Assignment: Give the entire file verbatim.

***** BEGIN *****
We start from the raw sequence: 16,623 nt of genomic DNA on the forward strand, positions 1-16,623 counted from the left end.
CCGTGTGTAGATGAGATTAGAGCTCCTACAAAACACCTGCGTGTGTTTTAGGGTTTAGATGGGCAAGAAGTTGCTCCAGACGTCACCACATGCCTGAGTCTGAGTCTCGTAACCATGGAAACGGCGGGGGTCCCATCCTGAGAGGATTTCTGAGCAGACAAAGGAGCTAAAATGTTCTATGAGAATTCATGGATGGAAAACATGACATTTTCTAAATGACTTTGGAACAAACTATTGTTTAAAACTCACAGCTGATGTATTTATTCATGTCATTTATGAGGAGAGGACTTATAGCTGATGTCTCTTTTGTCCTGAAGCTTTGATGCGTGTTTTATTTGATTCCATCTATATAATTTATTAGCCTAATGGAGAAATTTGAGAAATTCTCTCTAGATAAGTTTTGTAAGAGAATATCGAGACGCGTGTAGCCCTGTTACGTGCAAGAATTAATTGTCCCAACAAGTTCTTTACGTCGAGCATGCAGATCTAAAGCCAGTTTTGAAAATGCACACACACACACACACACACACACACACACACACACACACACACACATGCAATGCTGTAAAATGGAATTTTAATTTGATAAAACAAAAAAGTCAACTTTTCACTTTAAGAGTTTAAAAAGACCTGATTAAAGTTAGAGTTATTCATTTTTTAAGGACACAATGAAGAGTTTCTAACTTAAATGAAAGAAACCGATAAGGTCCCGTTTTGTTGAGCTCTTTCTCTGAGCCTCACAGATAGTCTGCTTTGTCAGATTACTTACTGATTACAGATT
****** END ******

We start from the raw sequence: 16,623 nt of genomic DNA on the forward strand, positions 1-16,623 counted from the left end.
CCGTGTGTAGATGAGATTAGAGCTCCTACAAAACACCTGCGTGTGTTTTAGGGTTTAGATGGGCAAGAAGTTGCTCCAGACGTCACCACATGCCTGAGTCTGAGTCTCGTAACCATGGAAACGGCGGGGGTCCCATCCTGAGAGGATTTCTGAGCAGACAAAGGAGCTAAAATGTTCTATGAGAATTCATGGATGGAAAACATGACATTTTCTAAATGACTTTGGAACAAACTATTGTTTAAAACTCACAGCTGATGTATTTATTCATGTCATTTATGAGGAGAGGACTTATAGCTGATGTCTCTTTTGTCCTGAAGCTTTGATGCGTGTTTTATTTGATTCCATCTATATAATTTATTAGCCTAATGGAGAAATTTGAGAAATTCTCTCTAGATAAGTTTTGTAAGAGAATATCGAGACGCGTGTAGCCCTGTTACGTGCAAGAATTAATTGTCCCAACAAGTTCTTTACGTCGAGCATGCAGATCTAAAGCCAGTTTTGAAAATGCACACACACACACACACACACACACACACACACACACACACACACACATGCAATGCTGTAAAATGGAATTTTAATTTGATAAAACAAAAAAGTCAACTTTTCACTTTAAGAGTTTAAAAAGACCTGATTAAAGTTAGAGTTATTCATTTTTTAAGGACACAATGAAGAGTTTCTAACTTAAATGAAAGAAACCGATAAGGTCCCGTTTTGTTGAGCTCTTTCTCTGAGCCTCACAGATAGTCTGCTTTGTCAGATTACTTACTGATTACAGATT